Last time we looked at how to calculate an army’s Battle Force Rating. This time around we are going to look at what modifiers affect it both on the field of battle and off, and show how to run through a simple large-scale conflict.
The Battle Force Rating is adjusted by +10% for each of the following statements that are true. This gives the final Battle Rating:
- At least 20% mounted troops
- At least 50% mounted troops
- At least 20% possess a ranged At-Will attack
- At least 20% possess a Range 20 or better At-Will attack
- At least 1% possess non-Martial Powers
- At least 20% possess non-Martial Powers
- 100% possess non-Martial Powers
- At least 1% can fly
- At last 20% can fly
- Force has a movement rate of Speed 10 or more
Example: Gerrick’s Guards have a BFR of 72 and are classed as Average Troops. They are split into three divisions – 250 Infantry, 250 Cavalry, and 250 Longbowmen led by three Warlords and supported by ten Field Clerics. Statements 1, 3, 4 and 5 are true in the list above. This nets them a bonus of 4 x 7 = +28 for a total Battle Rating of 100.
Example: Ugruk’s Swinehammerers are a band of roving Orcish and Goblinoid raiders with a BFR of 60. They are Fair Troops. There are 300 Warg Riders and 300 Warriors, all of uncertain parentage. Ugruk is the sole Warlord though he is supported by six Goblin Shamans (Shamen?). Statements 1, 2 and 5 are true. That’s 3 x 6 = +18 and a final Battle Rating of 78.
A battle is fought with just two rolls of a dice. Both sides roll d100 simultaneously and add their force’s Battle Rating & situational modifiers. These are listed in the D&D Rules Cyclopedia page 119. Rather than repeat them as-is, here’s a simplified version:
- +15 if you outnumber opponent by 2:1 (+30 if you outnumber opponent by 3:1, etc.)
- +10 in your home dominion
- +10 if you have previously defeated this foe
- +10 if Troop Class is two higher that opponent
- +25 in favourable environment
- -25 in very unfavourable environment
- +20 night battle and your force has low-light vision or better
- +20 you have the high ground
- -10 on shifting ground (snow, sand, marsh, mud – unless trained in this terrain)
- -10 moderately fatigued
- -30 seriously fatigued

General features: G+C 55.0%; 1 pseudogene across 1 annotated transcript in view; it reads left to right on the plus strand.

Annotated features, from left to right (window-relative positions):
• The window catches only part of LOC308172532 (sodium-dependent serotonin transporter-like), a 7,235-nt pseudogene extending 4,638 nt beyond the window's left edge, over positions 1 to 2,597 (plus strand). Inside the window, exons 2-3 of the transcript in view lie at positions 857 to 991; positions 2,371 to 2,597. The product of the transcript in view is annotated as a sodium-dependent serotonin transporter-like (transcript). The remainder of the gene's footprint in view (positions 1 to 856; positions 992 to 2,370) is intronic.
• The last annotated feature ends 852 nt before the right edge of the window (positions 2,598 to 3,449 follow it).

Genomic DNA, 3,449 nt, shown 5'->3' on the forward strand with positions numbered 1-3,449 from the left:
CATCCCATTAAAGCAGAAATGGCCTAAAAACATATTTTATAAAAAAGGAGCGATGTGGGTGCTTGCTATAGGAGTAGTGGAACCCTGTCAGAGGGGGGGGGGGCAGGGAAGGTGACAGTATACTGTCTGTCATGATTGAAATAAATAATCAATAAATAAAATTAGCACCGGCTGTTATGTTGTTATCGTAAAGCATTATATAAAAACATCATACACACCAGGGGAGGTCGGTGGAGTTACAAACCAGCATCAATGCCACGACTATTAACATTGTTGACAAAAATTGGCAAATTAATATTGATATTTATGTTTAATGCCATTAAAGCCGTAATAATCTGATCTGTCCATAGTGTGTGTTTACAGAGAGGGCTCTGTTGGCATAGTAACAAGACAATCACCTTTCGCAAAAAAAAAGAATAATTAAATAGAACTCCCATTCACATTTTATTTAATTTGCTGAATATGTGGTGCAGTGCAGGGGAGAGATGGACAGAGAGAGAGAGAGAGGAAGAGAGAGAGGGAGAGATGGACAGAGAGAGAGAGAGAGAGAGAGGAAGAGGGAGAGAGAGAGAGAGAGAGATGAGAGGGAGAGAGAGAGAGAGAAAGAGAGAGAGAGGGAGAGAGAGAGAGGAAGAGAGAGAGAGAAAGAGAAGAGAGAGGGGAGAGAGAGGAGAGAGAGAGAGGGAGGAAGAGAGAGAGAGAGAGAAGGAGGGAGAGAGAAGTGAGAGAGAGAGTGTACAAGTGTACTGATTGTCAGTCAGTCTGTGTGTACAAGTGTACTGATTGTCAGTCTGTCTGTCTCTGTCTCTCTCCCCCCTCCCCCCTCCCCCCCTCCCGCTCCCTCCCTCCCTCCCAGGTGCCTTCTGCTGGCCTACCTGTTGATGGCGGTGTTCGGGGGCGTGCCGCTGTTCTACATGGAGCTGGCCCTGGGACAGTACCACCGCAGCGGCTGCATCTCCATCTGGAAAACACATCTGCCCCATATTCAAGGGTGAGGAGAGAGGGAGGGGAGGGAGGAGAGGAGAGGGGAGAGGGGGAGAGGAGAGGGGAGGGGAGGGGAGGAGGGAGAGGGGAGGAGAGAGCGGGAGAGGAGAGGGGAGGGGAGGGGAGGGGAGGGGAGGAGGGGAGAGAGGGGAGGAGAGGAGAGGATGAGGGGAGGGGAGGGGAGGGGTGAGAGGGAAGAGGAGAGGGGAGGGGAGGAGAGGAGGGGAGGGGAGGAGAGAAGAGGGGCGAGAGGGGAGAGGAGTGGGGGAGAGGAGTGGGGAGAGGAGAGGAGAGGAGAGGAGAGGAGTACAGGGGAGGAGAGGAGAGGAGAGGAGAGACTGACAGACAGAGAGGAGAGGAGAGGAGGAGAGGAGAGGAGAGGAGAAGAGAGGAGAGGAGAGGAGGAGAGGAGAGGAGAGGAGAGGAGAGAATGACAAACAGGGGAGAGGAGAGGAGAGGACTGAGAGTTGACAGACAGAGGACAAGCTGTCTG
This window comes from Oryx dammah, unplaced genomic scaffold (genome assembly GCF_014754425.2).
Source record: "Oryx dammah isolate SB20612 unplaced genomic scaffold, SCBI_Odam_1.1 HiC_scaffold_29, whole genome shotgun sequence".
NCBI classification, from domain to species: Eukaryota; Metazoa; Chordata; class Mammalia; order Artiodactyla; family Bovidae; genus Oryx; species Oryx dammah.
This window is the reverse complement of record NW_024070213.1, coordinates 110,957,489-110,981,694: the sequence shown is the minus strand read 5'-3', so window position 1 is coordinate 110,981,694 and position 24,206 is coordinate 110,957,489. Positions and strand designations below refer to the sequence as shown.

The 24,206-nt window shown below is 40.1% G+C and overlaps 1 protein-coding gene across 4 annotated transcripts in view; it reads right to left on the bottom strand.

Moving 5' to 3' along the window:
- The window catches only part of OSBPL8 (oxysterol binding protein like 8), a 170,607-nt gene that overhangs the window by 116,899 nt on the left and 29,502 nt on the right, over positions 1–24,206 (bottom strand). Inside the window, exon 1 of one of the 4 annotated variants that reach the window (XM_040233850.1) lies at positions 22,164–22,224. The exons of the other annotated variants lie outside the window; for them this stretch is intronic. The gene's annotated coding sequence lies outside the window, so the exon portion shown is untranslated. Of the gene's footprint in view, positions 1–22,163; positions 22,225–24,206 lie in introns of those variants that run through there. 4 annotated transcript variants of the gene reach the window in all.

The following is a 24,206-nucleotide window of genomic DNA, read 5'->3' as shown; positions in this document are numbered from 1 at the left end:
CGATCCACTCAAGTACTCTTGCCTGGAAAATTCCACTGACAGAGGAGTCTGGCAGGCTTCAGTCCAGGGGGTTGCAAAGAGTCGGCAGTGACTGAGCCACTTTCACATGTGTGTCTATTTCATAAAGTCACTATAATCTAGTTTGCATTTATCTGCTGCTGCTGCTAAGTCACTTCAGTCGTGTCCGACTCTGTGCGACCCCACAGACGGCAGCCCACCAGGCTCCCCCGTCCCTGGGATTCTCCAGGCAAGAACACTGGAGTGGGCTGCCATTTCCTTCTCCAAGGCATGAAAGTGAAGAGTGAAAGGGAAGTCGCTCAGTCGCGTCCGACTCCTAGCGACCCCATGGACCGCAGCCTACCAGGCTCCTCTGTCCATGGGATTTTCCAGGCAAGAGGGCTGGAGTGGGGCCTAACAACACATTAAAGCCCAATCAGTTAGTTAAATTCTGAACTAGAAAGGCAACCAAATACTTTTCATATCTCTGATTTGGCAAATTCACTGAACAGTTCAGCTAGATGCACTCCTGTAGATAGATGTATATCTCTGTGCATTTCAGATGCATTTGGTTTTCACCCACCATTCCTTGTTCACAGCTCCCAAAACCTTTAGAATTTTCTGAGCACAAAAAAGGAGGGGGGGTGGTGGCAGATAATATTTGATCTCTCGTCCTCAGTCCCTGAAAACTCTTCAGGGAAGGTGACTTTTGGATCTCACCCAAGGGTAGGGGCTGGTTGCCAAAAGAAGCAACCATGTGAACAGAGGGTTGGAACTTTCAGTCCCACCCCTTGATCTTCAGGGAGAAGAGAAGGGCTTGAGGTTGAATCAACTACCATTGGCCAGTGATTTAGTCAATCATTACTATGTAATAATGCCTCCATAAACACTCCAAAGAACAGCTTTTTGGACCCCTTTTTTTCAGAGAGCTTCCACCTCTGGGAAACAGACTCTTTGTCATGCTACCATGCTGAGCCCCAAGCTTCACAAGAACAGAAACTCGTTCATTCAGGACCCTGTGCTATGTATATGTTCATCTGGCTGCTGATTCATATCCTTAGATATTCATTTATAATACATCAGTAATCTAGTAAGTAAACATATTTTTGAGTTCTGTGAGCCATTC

For defender only:
- +10 if holding
- +50 defending a narrow pass
- +40 if attacker must cross deep water
- +20 behind a wall or other suitable cover
- +50 in a stronghold
Example: The Battle of Chadmere Pass
Gerrick’s Guards are at Chadmere Pass, a valley that divides the Ogrwyn Mountains inside Garrick’s home dominion. Orc Scouts have been sighted in the area so they have set up an encampment in a small wooden fort and several soldiers stand watch.
At night, Ugruk’s Swinehammerers launch the attack!
Gerrick’s Guards are in their home dominion, have a Troop Class two higher, are holding and are behind a wall – a total modifier of +50. Their player rolls d100 + 100 + 50 for a total of 212.
Ugruk’s Swinehammerers are fighting a night battle and they have low-light vision – a mere +20 modifier. They roll d100 + 68 + 20 – a total of 170.
The highest roller is the victor, though both forces are likely to have suffered loss during the conflict. Subtract the highest roll from the lowest and check the result on the War Machine Combat Results Table on page 120 of the D&D Rules Cyclopedia. This will give a percentage losses, fatigue and location changes (retreat, rout, etc) for each side.
Example: 212 – 170 = 42 and a victory for Gerrick’s Guards! Checking the table they can boast of no losses during the battle whilst Ugruk has lost a full 30% of his troops and the remainder are Seriously Fatigued and forced back two whole terrain units (at this scale, probably two miles) before they can regroup. That’ll teach him not to mess with a superior force when they’re hunkered inside a cozy fort!
Fourth Edition Options
One major option built inside the Classic D&D War Machine rules is the ability for Player Characters to seriously alter the tide of battle. Their actions both before and during the conflict can grant modifiers to the Battle Roll depending on their success (and, in some cases, failure). In 4e terms this can translate to a simple Skill Challenge (if before) or Encounter (if during) which is played out prior to the Battle Roll.
Example Skill Challenges
- Reconnaissance (Easy or Standard)
- Uncover a Traitor
- Plant misinformation
- Set up a surprise attack
- Capture the Leader
- Assassination (Hard)
I suggest granting a +10 bonus for an Easy Encounter or Skill Challenge, +20 for Standard and +50 for Hard. If the heroes are aware of the upcoming battle, allow one Skill Challenge before it takes place, and as many Encounters during the battle as you see fit – perhaps ending with a Hard Encounter against the War Leader himself! Be warned – failed Hard Skill Challenge or Encounter carries a -20 Battle Roll penalty. There is a price to be paid for such risk in battle.
There’s much more to the War Machine rules, including a whole range of tactical wrinkles, troop movement rules, siege warfare, and full naval, underwater & aerial combat. Not bad for a handful of pages in a twenty year old rulebook, eh?
Till next time!